The Brut recounts both the fabulous–including a long history of King Arthur–and authentic history of Britain. It becomes increasingly detailed and factual as it moves closer to contemporary events. Occasionally there are interjections of feeling, as in the account of the fall of Richard II in Chapter ccxlii: "and thus was King Richard brought doune and distroied and stode allone withoute conforte or consaille of anye man. Allas that slyke a kinge sholde be so alone and desolate."
The most popular secular prose work in Middle England, The Brut exists in 181 manuscripts and 13 early printed versions (see Kennedy; Matheson). Indeed, it was the second most popular Middle English prose text. Only the Wycliffe Bibles exist in more manuscripts. The textual edition cited below is based on roughly two dozen manuscripts among the nearly 170 extant copies, now increased to 181 in Matheson's important study. Indeed, partly because of the large number of manuscripts and the many textual variations among them, the manuscript history remains incomplete. The recent comprehensive and definitive study by Matheson takes into account the complex relationships between versions and traces the cultural and historical influence of the Brut. The present manuscript is not recorded.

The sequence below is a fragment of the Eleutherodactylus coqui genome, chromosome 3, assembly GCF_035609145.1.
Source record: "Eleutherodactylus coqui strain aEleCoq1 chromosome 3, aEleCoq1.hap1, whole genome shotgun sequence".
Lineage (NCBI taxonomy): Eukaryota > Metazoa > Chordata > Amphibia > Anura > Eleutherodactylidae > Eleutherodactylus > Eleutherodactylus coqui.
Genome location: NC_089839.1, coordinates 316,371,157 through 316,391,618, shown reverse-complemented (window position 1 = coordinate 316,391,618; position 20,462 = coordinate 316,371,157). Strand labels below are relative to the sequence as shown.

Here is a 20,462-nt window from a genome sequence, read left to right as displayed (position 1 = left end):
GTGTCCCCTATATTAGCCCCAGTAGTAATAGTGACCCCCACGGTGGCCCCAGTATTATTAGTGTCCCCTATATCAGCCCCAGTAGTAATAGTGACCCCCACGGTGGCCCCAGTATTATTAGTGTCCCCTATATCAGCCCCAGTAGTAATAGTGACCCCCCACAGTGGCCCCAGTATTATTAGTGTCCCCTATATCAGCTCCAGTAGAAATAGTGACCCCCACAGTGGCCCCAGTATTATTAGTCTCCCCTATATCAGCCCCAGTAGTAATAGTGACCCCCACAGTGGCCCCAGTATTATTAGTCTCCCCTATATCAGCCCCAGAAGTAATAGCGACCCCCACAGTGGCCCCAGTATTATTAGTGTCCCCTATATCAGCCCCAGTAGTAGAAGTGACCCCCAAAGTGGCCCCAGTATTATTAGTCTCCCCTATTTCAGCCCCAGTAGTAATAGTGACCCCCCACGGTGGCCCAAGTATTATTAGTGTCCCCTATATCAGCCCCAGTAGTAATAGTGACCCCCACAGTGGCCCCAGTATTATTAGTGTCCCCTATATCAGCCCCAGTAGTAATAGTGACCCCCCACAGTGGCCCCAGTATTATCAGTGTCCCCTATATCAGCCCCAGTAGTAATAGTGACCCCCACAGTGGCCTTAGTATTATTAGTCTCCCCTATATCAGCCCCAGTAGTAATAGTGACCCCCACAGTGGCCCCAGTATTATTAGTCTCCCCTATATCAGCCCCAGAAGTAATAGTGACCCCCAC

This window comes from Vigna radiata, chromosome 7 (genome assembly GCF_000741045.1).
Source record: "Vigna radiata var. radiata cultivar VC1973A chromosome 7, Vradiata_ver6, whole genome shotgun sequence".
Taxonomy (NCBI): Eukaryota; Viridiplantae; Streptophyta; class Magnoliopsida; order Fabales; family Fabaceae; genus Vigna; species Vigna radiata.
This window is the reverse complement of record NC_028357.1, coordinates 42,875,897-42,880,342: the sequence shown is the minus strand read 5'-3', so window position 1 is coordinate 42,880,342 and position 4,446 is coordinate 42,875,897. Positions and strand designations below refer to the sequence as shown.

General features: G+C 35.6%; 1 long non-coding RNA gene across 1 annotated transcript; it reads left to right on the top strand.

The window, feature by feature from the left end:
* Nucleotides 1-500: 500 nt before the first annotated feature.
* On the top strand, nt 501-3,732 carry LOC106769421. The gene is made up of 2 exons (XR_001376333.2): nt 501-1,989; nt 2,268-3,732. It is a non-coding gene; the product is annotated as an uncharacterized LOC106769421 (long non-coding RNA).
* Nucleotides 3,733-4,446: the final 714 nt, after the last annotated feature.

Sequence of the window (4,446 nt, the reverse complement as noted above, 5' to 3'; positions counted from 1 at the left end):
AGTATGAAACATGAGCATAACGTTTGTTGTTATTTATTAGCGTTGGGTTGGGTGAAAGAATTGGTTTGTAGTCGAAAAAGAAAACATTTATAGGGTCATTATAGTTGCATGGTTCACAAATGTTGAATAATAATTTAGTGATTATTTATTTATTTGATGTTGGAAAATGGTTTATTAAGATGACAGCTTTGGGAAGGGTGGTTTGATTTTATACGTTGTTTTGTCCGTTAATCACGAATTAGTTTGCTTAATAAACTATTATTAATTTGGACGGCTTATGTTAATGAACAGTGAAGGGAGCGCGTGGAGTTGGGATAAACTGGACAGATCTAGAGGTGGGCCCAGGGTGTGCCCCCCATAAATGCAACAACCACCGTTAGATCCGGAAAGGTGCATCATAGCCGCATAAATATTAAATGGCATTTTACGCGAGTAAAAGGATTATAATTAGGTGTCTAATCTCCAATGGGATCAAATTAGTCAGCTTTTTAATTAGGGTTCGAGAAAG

A major repository of manuscripts of The Brut is the John Rylands Library in Manchester which houses six copies (Tyson, 1929). Relative to the number of the manuscripts and the importance of the text, there are few copies in American collections. The Huntington Library has four copies, each preserving slightly different continuations (HM 113, 131, 133, and 136); the Folger Shakespeare Library has one copy, ending in 1418 (MS 725.2); University of Chicago has one copy (MS 254), and Harvard University Library has one copy, ending in 1418 (MS Eng. 587).
Brie, Friedrich, W. D., ed. The Brut, or The Chronicles of England. 2 vols. The Early English Text Society, os 131, 136. London, Oxford University Press, 1906, 1908.
Grandsen, Antonia. Historical Writing in England, II, c. 1307 to the Early 16th Century (1982), pp. 73-76 and 222-227.
Kennedy, Edward Donald. Chronicles and Other Historical Writing. Vol. 8 of A Manual of the Writings in Middle English 1050-1500, ed. Albert E. Hartnung, Hamden, CT, Archon Books, 1989, 2629-37, 2818-33.
Matheson, Lister M. The Prose Brut: The Development of an English Chronicle (MRTS), Tempe, Arizona, 1998.
Oldham, James. English Blind-Stamped Bindings, New York, Garland Publishing, 1990.
Tyson, M. Handlist of English Manuscripts in the John Rylands Library, Manchester, 1929.
The Brut Chronicle of University of Michigan Library, MS 225